News Radical top-to-bottom overhaul proposed for ‘failing’ aged care system
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Radical top-to-bottom overhaul proposed for ‘failing’ aged care system

doctor doing medical exam to a senior woman
Older people’s rights should be prioritised, a new report argues. Photo: Getty
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Simply throwing more money at the aged-care “mess” is a waste of money and lives, a bold new report argues.

The health program director for the Grattan Institute think tank has savaged “horror story” nursing homes and a system underpinned by a “litany of failures” while calling for a total revamp of the brittle sector.

“You need to really step back and say ‘what are we trying to achieve here?’ because patching up the system is just putting Band-Aids on it,” Dr Stephen Duckett said.

“The whole framework of the aged-care system is all wrong.”

Dr Duckett’s comments came on Sunday as the Grattan Institute released the first in a pair of reports into Australia’s aged-care system.

Key to improvements put forward by Grattan would be personalised care plans and funding for packages that keep more people at home for as long as possible.

The report also argues that although more funding is necessary, it is far from the only crucial factor. It calls for a radical overhaul of the system from the ground up.

At the core of every decision should be human rights, Grattan said. And every elderly person should have the power to decide how they spend their final years.

“Retaining agency over even small daily decisions, such as when to wake up, when to take a shower, what to eat and so on is important,” the report reads.

“Older people receiving aged care can be left feeling lonely and isolated, and with little meaningful activity.”

Grattan’s plan would see a shift from facilities simply providing services such as food or care, to a system where older people are supported to keep living their lives.

The report, titled Rethinking aged care, comes just days after the Royal Commission handed down damning interim findings of an investigation into failures within the aged-care system.

Grattan said “the Royal Commission’s report will be added to the pile of previous reports which haven’t led to the necessary, transformative change” unless Australia “fundamentally changes the culture of its aged-care system”.

Dr Duckett told The New Daily regulation – or the lack-thereof – should also be in the spotlight.

The “light touch” approach had clearly allowed neglect and poor treatment to continue, he said.

Residents are often fed “unpalatable food” prepared on meagre budgets, and many have little autonomy over when and how they eat.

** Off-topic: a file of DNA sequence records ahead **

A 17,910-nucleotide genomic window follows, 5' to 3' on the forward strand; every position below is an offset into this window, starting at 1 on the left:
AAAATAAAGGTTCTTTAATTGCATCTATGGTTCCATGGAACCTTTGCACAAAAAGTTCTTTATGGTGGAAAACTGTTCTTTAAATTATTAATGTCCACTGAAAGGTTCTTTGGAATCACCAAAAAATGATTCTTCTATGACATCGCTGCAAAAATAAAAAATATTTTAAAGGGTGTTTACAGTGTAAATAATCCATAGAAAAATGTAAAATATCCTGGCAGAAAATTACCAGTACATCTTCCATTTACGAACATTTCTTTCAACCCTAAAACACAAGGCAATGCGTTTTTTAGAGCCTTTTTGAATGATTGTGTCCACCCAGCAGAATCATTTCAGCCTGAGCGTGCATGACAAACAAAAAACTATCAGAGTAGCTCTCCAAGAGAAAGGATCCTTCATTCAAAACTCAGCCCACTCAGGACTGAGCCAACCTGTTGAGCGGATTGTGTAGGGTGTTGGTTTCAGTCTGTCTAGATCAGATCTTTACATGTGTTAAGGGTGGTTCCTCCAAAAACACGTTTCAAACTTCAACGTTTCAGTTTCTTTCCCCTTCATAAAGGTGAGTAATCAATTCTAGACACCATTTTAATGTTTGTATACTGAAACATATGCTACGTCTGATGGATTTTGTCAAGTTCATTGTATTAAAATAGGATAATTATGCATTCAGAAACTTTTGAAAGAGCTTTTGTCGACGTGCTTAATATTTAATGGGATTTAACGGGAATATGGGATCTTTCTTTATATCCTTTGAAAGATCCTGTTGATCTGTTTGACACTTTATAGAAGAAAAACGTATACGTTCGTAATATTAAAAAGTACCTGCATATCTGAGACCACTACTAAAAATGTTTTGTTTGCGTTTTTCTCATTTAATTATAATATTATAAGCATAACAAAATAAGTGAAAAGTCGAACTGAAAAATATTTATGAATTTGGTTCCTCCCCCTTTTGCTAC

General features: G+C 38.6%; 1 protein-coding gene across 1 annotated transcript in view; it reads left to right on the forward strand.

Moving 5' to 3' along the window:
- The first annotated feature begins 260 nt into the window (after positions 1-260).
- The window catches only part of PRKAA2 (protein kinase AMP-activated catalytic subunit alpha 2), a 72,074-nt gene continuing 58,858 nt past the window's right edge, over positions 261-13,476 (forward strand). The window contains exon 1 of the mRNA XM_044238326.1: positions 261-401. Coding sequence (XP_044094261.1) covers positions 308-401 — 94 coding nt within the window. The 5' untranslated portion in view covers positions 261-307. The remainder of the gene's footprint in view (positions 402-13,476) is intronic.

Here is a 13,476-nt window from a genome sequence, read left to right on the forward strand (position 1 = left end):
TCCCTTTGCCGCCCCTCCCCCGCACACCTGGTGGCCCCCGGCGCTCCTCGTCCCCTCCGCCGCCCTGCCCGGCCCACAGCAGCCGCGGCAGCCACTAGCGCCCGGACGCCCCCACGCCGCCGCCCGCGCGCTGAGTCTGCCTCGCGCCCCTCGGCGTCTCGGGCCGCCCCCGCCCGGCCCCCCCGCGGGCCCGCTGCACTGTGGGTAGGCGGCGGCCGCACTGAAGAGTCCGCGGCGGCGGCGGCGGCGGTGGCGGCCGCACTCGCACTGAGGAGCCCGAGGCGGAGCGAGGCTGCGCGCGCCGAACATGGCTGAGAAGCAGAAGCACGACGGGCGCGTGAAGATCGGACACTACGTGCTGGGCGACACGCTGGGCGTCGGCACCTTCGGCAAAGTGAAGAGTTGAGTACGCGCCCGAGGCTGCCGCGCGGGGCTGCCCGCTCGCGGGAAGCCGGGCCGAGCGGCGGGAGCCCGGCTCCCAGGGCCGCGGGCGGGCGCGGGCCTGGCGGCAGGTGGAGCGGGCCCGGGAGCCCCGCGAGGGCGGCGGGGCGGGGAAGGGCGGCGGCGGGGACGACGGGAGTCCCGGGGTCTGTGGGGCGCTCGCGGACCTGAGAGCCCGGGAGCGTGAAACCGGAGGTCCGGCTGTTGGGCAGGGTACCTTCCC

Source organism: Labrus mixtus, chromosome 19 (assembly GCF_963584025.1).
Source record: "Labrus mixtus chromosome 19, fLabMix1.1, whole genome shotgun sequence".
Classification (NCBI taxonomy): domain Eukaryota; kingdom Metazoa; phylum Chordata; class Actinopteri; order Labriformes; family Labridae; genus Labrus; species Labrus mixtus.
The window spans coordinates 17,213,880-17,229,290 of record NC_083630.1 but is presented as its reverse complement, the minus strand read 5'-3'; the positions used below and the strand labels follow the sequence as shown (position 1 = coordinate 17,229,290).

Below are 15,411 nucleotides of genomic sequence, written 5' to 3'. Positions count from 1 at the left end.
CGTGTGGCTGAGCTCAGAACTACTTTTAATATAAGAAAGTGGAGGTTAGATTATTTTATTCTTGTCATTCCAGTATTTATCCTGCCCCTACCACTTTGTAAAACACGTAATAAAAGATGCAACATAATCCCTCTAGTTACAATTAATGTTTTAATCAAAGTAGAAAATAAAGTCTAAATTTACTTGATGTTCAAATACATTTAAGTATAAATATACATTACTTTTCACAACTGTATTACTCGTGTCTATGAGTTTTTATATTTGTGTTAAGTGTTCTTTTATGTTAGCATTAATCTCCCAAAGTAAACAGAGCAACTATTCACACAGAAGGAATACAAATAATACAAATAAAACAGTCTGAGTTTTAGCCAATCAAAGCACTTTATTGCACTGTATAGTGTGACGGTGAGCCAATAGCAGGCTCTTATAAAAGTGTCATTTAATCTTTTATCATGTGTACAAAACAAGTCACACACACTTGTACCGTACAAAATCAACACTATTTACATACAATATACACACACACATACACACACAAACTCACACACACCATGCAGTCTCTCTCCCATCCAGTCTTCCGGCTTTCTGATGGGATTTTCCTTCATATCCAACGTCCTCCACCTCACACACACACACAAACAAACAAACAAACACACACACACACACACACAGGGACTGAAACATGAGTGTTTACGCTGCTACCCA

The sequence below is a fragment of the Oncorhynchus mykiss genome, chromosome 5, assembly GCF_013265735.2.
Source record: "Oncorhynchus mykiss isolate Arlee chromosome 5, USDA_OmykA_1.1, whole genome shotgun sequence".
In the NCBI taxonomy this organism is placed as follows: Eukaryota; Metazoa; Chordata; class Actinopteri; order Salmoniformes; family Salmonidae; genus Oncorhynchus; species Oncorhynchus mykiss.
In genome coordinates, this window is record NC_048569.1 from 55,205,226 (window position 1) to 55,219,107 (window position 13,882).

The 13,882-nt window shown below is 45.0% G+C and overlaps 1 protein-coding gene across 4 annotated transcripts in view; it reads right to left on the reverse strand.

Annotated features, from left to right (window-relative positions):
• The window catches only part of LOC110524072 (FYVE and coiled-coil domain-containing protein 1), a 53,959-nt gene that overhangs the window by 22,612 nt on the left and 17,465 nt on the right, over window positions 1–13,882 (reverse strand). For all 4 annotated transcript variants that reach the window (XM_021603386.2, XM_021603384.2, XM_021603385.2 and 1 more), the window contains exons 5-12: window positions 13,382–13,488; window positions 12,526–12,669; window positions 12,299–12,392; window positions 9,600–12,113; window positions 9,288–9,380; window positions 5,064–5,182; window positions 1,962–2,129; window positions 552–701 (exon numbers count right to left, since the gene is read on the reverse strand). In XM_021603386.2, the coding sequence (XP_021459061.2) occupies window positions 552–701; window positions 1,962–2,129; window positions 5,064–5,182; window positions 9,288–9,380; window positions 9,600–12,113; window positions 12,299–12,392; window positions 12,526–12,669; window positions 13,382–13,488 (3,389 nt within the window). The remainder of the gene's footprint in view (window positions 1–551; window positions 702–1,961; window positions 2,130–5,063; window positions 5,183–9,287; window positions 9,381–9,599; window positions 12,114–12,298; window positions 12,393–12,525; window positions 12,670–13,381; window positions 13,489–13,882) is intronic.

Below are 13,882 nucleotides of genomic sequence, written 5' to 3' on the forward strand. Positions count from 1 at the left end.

Grattan said deficiencies in nutrition, personal care, hygiene and dignity offered in homes could violate a person’s basic human rights.

“There’s been almost no serious sanctions of the system over the failures of COVID,” Dr Duckett said.

“We had some serious terrible incidents in NSW … This was a failure of the rights of the residents of that service.

They were treated differently because they were old, than they would have been if they were young.’’

Grattan’s recommendations include vastly increasing the availability of in-home care packages to allow people to remain where they live, instead of being forced to move into a facility.

Funding should also go to activities that give residents more freedom and a chance to continue hobbies while leading “meaningful” lives.

brisbane aged care covid
Aged care “should not be merely providing ‘pre-palliative’ care”, Grattan Institute says. Photo: Getty

Dr Duckett said reforms would need to be geared towards giving people more choice, autonomy and freedom – not simply being treated as customers.

“The service system should be explicitly designed to help older people maintain as much independence as possible,” the report outlined.

“Older people would be more empowered and be assisted to make informed choices. Older Australians would be better able to participate in the community and fulfil their goals and aspirations.”

Older people should be supported to retain autonomy. Photo: Getty

Dr Duckett said changes wouldn’t be quick or simple, but could be started almost immediately.

He said he hoped Tuesday’s federal budget would expand in-home care packages, allowing people to get off long waiting lists or potentially move home.

The in-home scheme would cost $2.5 billion, Dr Duckett said, but would also lead to savings in keeping people out of expensive residential care.

Other parts of the plan, however, may need five years or more to be implemented.

The second part of Grattan’s aged-care report will focus more on specific changes.

“We need to revise totally the way we think about aged care,” Dr Duckett said.

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